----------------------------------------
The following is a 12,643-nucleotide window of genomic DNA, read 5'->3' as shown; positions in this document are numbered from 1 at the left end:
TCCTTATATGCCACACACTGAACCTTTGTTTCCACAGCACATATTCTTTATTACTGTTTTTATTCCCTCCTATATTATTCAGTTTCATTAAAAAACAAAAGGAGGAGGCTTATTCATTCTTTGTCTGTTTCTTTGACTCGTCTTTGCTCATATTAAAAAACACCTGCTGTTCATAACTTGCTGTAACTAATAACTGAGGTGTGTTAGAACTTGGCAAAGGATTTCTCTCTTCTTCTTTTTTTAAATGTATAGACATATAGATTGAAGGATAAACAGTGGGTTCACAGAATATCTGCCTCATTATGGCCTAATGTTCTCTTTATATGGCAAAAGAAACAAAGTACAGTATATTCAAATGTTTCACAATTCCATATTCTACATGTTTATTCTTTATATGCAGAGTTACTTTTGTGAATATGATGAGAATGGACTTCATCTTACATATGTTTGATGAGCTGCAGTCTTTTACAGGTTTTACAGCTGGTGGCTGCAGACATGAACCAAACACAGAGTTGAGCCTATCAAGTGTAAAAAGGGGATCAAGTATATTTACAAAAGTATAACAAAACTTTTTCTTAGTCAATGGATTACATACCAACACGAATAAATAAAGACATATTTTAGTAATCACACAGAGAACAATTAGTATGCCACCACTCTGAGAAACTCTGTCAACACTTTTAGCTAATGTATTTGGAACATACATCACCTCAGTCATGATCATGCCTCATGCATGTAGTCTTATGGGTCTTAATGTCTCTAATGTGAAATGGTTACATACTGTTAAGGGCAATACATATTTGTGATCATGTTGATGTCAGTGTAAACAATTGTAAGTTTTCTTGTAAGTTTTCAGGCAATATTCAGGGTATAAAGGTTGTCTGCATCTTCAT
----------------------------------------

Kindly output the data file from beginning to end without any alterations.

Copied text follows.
The following is a 12,643-nucleotide window of genomic DNA, read 5'->3' as shown; positions in this document are numbered from 1 at the left end:
TCCTTATATGCCACACACTGAACCTTTGTTTCCACAGCACATATTCTTTATTACTGTTTTTATTCCCTCCTATATTATTCAGTTTCATTAAAAAACAAAAGGAGGAGGCTTATTCATTCTTTGTCTGTTTCTTTGACTCGTCTTTGCTCATATTAAAAAACACCTGCTGTTCATAACTTGCTGTAACTAATAACTGAGGTGTGTTAGAACTTGGCAAAGGATTTCTCTCTTCTTCTTTTTTTAAATGTATAGACATATAGATTGAAGGATAAACAGTGGGTTCACAGAATATCTGCCTCATTATGGCCTAATGTTCTCTTTATATGGCAAAAGAAACAAAGTACAGTATATTCAAATGTTTCACAATTCCATATTCTACATGTTTATTCTTTATATGCAGAGTTACTTTTGTGAATATGATGAGAATGGACTTCATCTTACATATGTTTGATGAGCTGCAGTCTTTTACAGGTTTTACAGCTGGTGGCTGCAGACATGAACCAAACACAGAGTTGAGCCTATCAAGTGTAAAAAGGGGATCAAGTATATTTACAAAAGTATAACAAAACTTTTTCTTAGTCAATGGATTACATACCAACACGAATAAATAAAGACATATTTTAGTAATCACACAGAGAACAATTAGTATGCCACCACTCTGAGAAACTCTGTCAACACTTTTAGCTAATGTATTTGGAACATACATCACCTCAGTCATGATCATGCCTCATGCATGTAGTCTTATGGGTCTTAATGTCTCTAATGTGAAATGGTTACATACTGTTAAGGGCAATACATATTTGTGATCATGTTGATGTCAGTGTAAACAATTGTAAGTTTTCTTGTAAGTTTTCAGGCAATATTCAGGGTATAAAGGTTGTCTGCATCTTCAT